When you're starting a project, you have to have passion for the vehicle. It's similar to meeting and dating someone new. If there's no chemistry, what's the point in pretending? Robert Wallace of Cleveland, North Carolina, found an old farm truck that was on the fast track to a salvage yard. But, there was just something about it that drew him in, chemistry. Sure, he paid little, but the truck he desired was a late-'60s Chevy C10.
Not long after Robert bartered for the rusty Stepside, he dismantled the body panels from the foundation. He replaced the front subframe with a '76 Chevy 1/2-ton with disc brakes, Belltech 2-inch drop springs, Belltech 3-inch drop spindles, and Speedway short shocks. Then, he narrowed the rear framerails, using 2x6-inch box tubing, to make way for the 21.5-inch-wide tires. Holding the rims and tires in place is a coilover and ladder bar rear suspension setup that holds the shortened Ford 9-inch rearend, stuffed with 4.56 Richmond gears. To finish off the chassis, Robert secured the steering system, steering column, and brake system from a '76 Chevy, as well.
Moving on to the motor, Robert realized he had no interest in renewing the straight-six powerplant, so he picked up a 350 small-block and started by punching it out 0.030 over. Then, he packed it full with all sorts of goodies, such as Crane solid lifters, rockers, and a two-grind bumpstick. But, the fun doesn't stop there, because he also added forged rods and pistons, with the whole package fired off by MSD. With a solid foundation, it was time to bolt on the Dyers polished-aluminum intake manifold, with a polished-to-perfection Dyers 6-71 blower being fed by a pair of 750-cfm double-pumper carbs. Robert backed the engine with an '85 700-R4, which he optimized with a TCI 3,000-stall converter and trans cooler, controlled by a Hurst shifter.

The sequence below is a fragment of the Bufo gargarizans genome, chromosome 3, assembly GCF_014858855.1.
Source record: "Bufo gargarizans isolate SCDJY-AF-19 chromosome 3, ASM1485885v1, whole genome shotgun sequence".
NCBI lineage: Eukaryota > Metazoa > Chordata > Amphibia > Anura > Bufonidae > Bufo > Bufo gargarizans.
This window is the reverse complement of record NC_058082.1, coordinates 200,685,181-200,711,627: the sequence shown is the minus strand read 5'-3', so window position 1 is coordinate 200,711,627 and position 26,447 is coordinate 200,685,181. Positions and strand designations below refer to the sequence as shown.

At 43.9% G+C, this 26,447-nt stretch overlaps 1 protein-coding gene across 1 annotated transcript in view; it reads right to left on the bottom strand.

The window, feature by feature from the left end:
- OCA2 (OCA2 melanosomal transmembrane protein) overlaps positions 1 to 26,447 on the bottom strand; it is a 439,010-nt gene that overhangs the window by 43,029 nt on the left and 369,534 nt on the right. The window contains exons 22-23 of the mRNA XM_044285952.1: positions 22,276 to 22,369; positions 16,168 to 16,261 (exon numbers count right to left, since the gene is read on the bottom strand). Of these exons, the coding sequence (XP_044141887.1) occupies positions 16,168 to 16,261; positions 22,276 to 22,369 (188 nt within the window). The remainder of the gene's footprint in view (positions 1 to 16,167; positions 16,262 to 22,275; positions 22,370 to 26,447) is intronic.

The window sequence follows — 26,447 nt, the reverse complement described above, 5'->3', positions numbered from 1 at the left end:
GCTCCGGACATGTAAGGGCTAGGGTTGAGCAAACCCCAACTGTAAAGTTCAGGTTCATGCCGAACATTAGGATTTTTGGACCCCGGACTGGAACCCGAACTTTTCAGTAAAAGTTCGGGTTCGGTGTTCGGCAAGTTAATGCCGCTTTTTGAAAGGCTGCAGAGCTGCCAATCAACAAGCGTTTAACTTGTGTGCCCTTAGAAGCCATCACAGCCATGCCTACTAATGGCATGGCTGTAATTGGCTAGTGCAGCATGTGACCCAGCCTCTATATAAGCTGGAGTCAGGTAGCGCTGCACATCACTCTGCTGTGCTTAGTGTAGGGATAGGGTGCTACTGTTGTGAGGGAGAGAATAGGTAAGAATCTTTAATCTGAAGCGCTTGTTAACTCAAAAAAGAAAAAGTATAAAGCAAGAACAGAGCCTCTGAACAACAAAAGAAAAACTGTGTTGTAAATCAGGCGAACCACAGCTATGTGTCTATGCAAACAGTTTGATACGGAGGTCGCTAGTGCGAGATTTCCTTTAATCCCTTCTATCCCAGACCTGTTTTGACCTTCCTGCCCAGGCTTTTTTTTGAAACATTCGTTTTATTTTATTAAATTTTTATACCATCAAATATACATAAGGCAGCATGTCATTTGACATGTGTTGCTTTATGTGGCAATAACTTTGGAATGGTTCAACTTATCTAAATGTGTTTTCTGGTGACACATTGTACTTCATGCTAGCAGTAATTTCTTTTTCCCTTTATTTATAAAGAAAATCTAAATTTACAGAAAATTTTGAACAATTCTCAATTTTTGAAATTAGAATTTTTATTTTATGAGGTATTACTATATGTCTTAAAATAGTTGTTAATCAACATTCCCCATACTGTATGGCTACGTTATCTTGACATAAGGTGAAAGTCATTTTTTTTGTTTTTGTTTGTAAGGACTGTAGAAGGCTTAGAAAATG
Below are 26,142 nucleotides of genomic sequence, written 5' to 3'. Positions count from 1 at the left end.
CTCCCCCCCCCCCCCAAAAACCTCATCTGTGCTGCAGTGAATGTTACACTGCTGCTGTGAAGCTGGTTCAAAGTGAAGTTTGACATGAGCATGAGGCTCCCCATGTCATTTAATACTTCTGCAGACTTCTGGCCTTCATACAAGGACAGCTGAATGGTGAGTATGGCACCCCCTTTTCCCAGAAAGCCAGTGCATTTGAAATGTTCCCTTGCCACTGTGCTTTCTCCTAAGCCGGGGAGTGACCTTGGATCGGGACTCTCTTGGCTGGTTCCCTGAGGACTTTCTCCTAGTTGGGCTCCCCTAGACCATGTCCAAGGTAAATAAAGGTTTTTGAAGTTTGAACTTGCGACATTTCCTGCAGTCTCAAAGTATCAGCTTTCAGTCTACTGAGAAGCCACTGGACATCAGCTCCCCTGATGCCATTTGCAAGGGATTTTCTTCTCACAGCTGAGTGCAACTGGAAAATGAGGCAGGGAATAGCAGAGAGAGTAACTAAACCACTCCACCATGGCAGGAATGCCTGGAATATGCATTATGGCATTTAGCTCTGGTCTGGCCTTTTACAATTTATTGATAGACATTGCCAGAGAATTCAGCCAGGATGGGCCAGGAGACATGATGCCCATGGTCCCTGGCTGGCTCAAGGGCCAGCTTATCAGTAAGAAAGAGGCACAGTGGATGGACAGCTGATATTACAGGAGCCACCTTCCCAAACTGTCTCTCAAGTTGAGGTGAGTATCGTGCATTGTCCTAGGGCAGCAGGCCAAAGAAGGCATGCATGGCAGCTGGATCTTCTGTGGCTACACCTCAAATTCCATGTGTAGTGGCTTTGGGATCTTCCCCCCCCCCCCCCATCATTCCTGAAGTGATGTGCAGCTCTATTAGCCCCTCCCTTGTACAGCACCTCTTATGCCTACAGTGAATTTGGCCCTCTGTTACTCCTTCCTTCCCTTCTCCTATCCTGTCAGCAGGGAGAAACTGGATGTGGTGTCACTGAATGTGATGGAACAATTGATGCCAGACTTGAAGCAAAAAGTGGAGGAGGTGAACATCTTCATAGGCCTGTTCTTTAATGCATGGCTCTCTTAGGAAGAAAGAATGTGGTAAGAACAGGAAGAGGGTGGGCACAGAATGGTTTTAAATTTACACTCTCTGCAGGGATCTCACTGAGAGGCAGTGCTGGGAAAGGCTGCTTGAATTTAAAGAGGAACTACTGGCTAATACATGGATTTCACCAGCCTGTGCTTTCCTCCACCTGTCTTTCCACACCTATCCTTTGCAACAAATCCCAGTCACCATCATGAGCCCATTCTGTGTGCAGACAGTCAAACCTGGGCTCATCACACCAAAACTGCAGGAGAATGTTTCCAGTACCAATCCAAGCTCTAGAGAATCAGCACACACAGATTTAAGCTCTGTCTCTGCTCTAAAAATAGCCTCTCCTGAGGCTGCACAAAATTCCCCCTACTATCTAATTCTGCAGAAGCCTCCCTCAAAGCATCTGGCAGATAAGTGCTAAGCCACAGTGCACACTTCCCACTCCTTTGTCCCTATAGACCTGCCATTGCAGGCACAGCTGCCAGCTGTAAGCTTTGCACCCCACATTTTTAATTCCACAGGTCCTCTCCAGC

As the title implies, this truck was a farm truck, so the C10's exterior needed massive help. Robert opted to haul the body panels and chassis to Dean Custom Paint and Body for some down and dirty bodywork. Hours passed by, as the crew meticulously massaged away the rusty sheetmetal, while welding and smoothing patch panels wherever necessary. They frenched the stereo antenna, molded in a roll pan, and cleaned up the tailgate. With his metal craft complete, Dean grabbed a can of Sea Green that he skillfully applied over a Chroma basecoat. Once the paint had cured, Robert installed the polished aluminum floor and stainless steel bed-strip kit. Then, they wired the pickup with a Painless wiring harness.
Now that Robert had a running pickup, he took the truck over to One Stop Custom Shop for an impressive interior. The crew replaced the vinyl dashpad with leather dyed tan. They trimmed the electric bucket seats in tan leather, as well as the door panels and headliner. In addition, tan wool carpet was used to cover the cab floor, and an '87 Camaro center console was used to house the multiple gauges and Hurst shifter.
Apart from enhancing comfort in the interior with the planned addition of an air-conditioning system, Robert's C10 took three years to build. If you happen to see Robert cruising around town, be sure to wave and enjoy the low, eye-grabbing appearance of his C10. But, don't ask him to race, unless you want to hear the truck scream or to get a better look at those taillights.